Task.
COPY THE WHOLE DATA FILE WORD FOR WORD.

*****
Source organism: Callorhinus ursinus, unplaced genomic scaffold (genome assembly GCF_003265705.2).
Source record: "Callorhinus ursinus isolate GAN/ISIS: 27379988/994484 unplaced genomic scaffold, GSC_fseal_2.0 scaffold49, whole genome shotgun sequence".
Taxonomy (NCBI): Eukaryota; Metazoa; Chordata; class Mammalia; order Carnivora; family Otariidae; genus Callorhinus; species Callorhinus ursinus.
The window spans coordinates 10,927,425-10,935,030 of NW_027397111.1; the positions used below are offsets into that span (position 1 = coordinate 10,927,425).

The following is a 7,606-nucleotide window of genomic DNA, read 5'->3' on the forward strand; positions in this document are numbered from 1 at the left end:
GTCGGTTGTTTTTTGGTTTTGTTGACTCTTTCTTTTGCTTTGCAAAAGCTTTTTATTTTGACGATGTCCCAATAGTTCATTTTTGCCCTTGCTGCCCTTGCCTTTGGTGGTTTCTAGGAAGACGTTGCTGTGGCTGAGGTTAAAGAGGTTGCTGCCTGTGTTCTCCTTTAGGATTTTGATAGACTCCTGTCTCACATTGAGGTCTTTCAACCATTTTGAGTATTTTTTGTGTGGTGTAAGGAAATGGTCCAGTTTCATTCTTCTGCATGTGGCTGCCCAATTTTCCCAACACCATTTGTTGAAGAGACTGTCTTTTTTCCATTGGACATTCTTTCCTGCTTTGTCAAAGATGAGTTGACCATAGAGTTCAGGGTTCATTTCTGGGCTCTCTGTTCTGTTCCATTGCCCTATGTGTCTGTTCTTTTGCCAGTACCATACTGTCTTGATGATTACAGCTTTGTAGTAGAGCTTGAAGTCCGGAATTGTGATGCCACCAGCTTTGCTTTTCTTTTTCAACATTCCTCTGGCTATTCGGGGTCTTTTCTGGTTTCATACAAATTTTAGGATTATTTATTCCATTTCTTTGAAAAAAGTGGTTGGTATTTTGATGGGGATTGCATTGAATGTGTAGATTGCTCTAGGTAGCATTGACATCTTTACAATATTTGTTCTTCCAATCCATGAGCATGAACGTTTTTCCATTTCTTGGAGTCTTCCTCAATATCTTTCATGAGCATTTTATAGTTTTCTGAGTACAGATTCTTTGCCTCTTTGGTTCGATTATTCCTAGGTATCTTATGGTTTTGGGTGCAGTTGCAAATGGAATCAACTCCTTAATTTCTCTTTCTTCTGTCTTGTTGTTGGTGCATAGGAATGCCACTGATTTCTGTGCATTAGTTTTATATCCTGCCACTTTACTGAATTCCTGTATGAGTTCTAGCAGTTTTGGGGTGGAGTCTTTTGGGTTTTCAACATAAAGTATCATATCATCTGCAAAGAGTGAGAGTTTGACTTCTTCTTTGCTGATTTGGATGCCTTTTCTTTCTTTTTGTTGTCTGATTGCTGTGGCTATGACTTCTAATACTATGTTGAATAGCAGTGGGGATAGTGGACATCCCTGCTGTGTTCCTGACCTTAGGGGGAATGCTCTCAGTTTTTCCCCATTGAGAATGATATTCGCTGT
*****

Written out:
Source organism: Callorhinus ursinus, unplaced genomic scaffold (genome assembly GCF_003265705.2).
Source record: "Callorhinus ursinus isolate GAN/ISIS: 27379988/994484 unplaced genomic scaffold, GSC_fseal_2.0 scaffold49, whole genome shotgun sequence".
Taxonomy (NCBI): Eukaryota; Metazoa; Chordata; class Mammalia; order Carnivora; family Otariidae; genus Callorhinus; species Callorhinus ursinus.
The window spans coordinates 10,927,425-10,935,030 of NW_027397111.1; the positions used below are offsets into that span (position 1 = coordinate 10,927,425).

The following is a 7,606-nucleotide window of genomic DNA, read 5'->3' on the forward strand; positions in this document are numbered from 1 at the left end:
GTCGGTTGTTTTTTGGTTTTGTTGACTCTTTCTTTTGCTTTGCAAAAGCTTTTTATTTTGACGATGTCCCAATAGTTCATTTTTGCCCTTGCTGCCCTTGCCTTTGGTGGTTTCTAGGAAGACGTTGCTGTGGCTGAGGTTAAAGAGGTTGCTGCCTGTGTTCTCCTTTAGGATTTTGATAGACTCCTGTCTCACATTGAGGTCTTTCAACCATTTTGAGTATTTTTTGTGTGGTGTAAGGAAATGGTCCAGTTTCATTCTTCTGCATGTGGCTGCCCAATTTTCCCAACACCATTTGTTGAAGAGACTGTCTTTTTTCCATTGGACATTCTTTCCTGCTTTGTCAAAGATGAGTTGACCATAGAGTTCAGGGTTCATTTCTGGGCTCTCTGTTCTGTTCCATTGCCCTATGTGTCTGTTCTTTTGCCAGTACCATACTGTCTTGATGATTACAGCTTTGTAGTAGAGCTTGAAGTCCGGAATTGTGATGCCACCAGCTTTGCTTTTCTTTTTCAACATTCCTCTGGCTATTCGGGGTCTTTTCTGGTTTCATACAAATTTTAGGATTATTTATTCCATTTCTTTGAAAAAAGTGGTTGGTATTTTGATGGGGATTGCATTGAATGTGTAGATTGCTCTAGGTAGCATTGACATCTTTACAATATTTGTTCTTCCAATCCATGAGCATGAACGTTTTTCCATTTCTTGGAGTCTTCCTCAATATCTTTCATGAGCATTTTATAGTTTTCTGAGTACAGATTCTTTGCCTCTTTGGTTCGATTATTCCTAGGTATCTTATGGTTTTGGGTGCAGTTGCAAATGGAATCAACTCCTTAATTTCTCTTTCTTCTGTCTTGTTGTTGGTGCATAGGAATGCCACTGATTTCTGTGCATTAGTTTTATATCCTGCCACTTTACTGAATTCCTGTATGAGTTCTAGCAGTTTTGGGGTGGAGTCTTTTGGGTTTTCAACATAAAGTATCATATCATCTGCAAAGAGTGAGAGTTTGACTTCTTCTTTGCTGATTTGGATGCCTTTTCTTTCTTTTTGTTGTCTGATTGCTGTGGCTATGACTTCTAATACTATGTTGAATAGCAGTGGGGATAGTGGACATCCCTGCTGTGTTCCTGACCTTAGGGGGAATGCTCTCAGTTTTTCCCCATTGAGAATGATATTCGCTGT